Game of Thrones s7 ep 1


“Shall we begin?”

Since we only have thirteen episodes of Game of Thrones left, it’s tempting to complain that much of this first one seems, at first blush at least, a little self-indulgent. Arya (who has somehow managed to make bloody, brutal revenge a little dull, she’s done it so often) obliterating the repugnant House Frey with such ease; Ed Sheeran popping in with a bland new ditty (Galwesteros Girl?); the Hound’s somewhat unpredictable conscience making one of its sporadic visits – come on guys, I thought. Move it along! You don’t think the Night King’s hanging around knocking out ballads or apologising to skeletons, do you?

But, thinking out loud (sorry), it turns out these moments are as important in their own way as any battle. Ok, the Ed Sheeran cameo is jarring because, like him or not, he’s there because he’s an international pop star not because he has anything to contribute to the story, but so soon after her mass Freyicide, his band of Westerosi buddies are essential to reminding increasingly amoral killing machine Arya (and the rest of us, hardened by years of this show’s ruthlessness) that there is still humanity and life and decency out there and, even in the Seven Kingdoms, people don’t always have to be enemies or victims; sometimes they can just be people too.

The Hound’s lesson is along similar lines. Faced with the all-too-vivid consequences of past misdeeds, he offers up an atonement of sorts, albeit too little too late for the unfortunate skeletons, and a reminder to the audience that Arya for her part has humanised him too. Which is just as well, since if there’s to be a Cleganebowl, we need to be able to root for one of them, eh?

Sam’s endless pee, poop and soup montage, however, may be a step too far for me; did finding the Dragonglass book or what became Jorah Mormont really require so many “comedy” bedpan shots? Still, these are minor quibbles over what is, on the whole, a cleverly-structured, gorgeously-shot, calmly measured but hugely significant start to the season as, while Arya, the Hound and Sam all learn lessons which might help their chosen sides and everyone else plans for War in earnest, the show demonstrates that it has learned a lot of lessons of its own.

In what’s left of Kings Landing, Cersei plots and flirts with the charmless Euron Greyjoy that they might “as rightful monarchs, murder (Team Dany) together.” Jaime’s disgust and incredulity are magnificent, the one thing he and Euron having in common being their (delightfully meta) contempt for the Iron born. After years of Theon and the Greyjoys getting on the audience’s nerves, it may be fan service for Jaime to acknowledge that they’re “angry, bitter” people “not good at anything” but it made me smile. (And simultaneously wonder if, with Daenerys and Tyrion’s help, they might prove him, and the rest of us, wrong.)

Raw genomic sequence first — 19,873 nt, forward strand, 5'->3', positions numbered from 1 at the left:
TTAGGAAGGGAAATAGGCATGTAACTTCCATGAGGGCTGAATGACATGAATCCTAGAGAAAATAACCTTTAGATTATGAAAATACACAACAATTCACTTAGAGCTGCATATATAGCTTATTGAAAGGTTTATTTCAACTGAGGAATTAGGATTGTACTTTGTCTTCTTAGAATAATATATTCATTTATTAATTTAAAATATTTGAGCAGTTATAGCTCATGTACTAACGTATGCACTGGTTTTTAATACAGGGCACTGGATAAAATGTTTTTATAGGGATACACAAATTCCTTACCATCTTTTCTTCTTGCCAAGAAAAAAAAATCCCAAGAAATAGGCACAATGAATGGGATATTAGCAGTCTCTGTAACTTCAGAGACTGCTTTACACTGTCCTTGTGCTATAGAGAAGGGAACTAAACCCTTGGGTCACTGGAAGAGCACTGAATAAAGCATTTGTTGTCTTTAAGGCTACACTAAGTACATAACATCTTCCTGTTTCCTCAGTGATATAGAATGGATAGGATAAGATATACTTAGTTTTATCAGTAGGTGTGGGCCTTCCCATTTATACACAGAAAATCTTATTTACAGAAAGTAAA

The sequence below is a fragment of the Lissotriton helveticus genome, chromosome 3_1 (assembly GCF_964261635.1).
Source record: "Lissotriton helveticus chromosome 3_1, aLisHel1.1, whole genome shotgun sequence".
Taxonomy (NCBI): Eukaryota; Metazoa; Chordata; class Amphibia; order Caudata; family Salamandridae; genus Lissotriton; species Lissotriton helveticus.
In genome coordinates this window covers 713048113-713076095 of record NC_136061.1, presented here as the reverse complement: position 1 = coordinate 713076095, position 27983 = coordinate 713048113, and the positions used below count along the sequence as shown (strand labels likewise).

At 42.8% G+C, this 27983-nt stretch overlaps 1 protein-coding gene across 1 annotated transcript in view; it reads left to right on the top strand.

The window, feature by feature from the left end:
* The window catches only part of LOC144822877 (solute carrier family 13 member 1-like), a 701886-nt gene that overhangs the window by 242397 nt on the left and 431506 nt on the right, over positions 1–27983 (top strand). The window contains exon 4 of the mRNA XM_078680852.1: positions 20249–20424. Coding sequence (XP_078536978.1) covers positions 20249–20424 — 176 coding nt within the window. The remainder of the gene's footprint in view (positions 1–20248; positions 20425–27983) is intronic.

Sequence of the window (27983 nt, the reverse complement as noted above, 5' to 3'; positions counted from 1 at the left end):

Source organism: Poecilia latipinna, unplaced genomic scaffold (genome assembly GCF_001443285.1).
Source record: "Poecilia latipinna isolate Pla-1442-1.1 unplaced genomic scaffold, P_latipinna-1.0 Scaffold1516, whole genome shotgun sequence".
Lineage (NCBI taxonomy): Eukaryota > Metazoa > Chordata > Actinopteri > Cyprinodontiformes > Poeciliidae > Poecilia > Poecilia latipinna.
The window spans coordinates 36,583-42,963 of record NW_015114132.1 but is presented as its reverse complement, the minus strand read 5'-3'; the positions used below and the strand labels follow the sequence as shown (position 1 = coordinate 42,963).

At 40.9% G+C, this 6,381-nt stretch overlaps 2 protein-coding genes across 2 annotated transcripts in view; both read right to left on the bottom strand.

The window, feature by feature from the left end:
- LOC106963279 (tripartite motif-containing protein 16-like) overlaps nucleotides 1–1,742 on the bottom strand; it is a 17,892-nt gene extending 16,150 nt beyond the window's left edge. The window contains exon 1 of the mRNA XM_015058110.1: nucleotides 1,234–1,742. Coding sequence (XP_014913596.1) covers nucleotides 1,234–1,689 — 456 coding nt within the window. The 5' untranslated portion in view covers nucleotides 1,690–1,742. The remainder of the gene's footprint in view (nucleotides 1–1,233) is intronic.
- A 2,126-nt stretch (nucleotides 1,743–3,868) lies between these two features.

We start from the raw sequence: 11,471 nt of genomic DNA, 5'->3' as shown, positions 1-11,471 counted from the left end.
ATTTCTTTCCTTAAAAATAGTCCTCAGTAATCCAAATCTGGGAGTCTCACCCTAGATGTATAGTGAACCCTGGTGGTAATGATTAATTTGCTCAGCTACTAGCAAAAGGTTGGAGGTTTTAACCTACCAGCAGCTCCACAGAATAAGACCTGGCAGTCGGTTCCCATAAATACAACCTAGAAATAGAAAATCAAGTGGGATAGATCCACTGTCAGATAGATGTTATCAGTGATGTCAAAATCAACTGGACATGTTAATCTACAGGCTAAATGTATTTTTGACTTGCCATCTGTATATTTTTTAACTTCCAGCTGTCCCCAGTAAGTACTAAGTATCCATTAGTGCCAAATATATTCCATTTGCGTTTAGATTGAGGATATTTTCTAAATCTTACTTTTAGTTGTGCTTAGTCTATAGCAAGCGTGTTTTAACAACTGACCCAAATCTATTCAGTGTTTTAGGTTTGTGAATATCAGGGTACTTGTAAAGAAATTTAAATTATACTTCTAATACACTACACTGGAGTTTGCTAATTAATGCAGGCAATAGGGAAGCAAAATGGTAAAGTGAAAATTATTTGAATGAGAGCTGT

At Winterfell, meanwhile, Jon – still a Snow for now, but given Bran’s arrival at the Wall to creep Edd the eff out, possibly not for much longer – lays out his plans for the defence of the North, and never mind Sansa and Jon, Lyanna Mormont is the true queen as far as I’m concerned. I’ve written a lot about Game of Thrones’ terrible attitude to women over the years, but Lyanna – and Sansa, Brienne and Davos’s smiles as they watch her – is a reminder that a lesson’s been learned there too. As last season suggested, the show seems to have grown out of its casual misogyny; sisters, be they Northern, Southern or Dragonborn, are now most definitely doing it for themselves.

Although that’s not entirely without its challenges, at least as far as the Starks are concerned. Sansa and Jon arguing in front of the Northern lords isn’t a good look for anyone (except Petyr Baelish, for whom it’s tremendous) but their scene afterwards is quite sweet and even a little comforting for those of who are worried Lady Stark might mean the King in the North any harm. And for those of us worried about the influence of others who do, Sansa’s dismissal of the slimy, malevolent Littlefinger afterwards is a joy: “No need to seize the last word, Lord Baelish. I’ll assume it was something clever.” HEE.

With the few remaining Great Houses manoeuvring into position then, Daenerys’ arrival at the eerily silent, beautiful Dragonstone to resurrect House Targaryen is a terrific, apt way to finish up. I’ve no love for Miss Born to Rule, but her return home has been a long time coming, and its quiet power ends a great episode on a momentous, majestic note. Brilliant.


9 thoughts on “Game of Thrones s7 ep 1

  1. Traxy July 19, 2017 / 12:37 am

    Jaime Lannister. He’s gone from being a sister-shagging dick to … well, okay, still a sister-shagger, but one who has turned out to be rather sympathetic. Aww his pained look when the Greyjoy proposed to marry Cersei! Bless him.

    The Sheeran cameo would have been better if they hadn’t tried to really hammer in the fact that it was A Celebrity Guest Doing a Cameo and have the camera linger on his face for too long.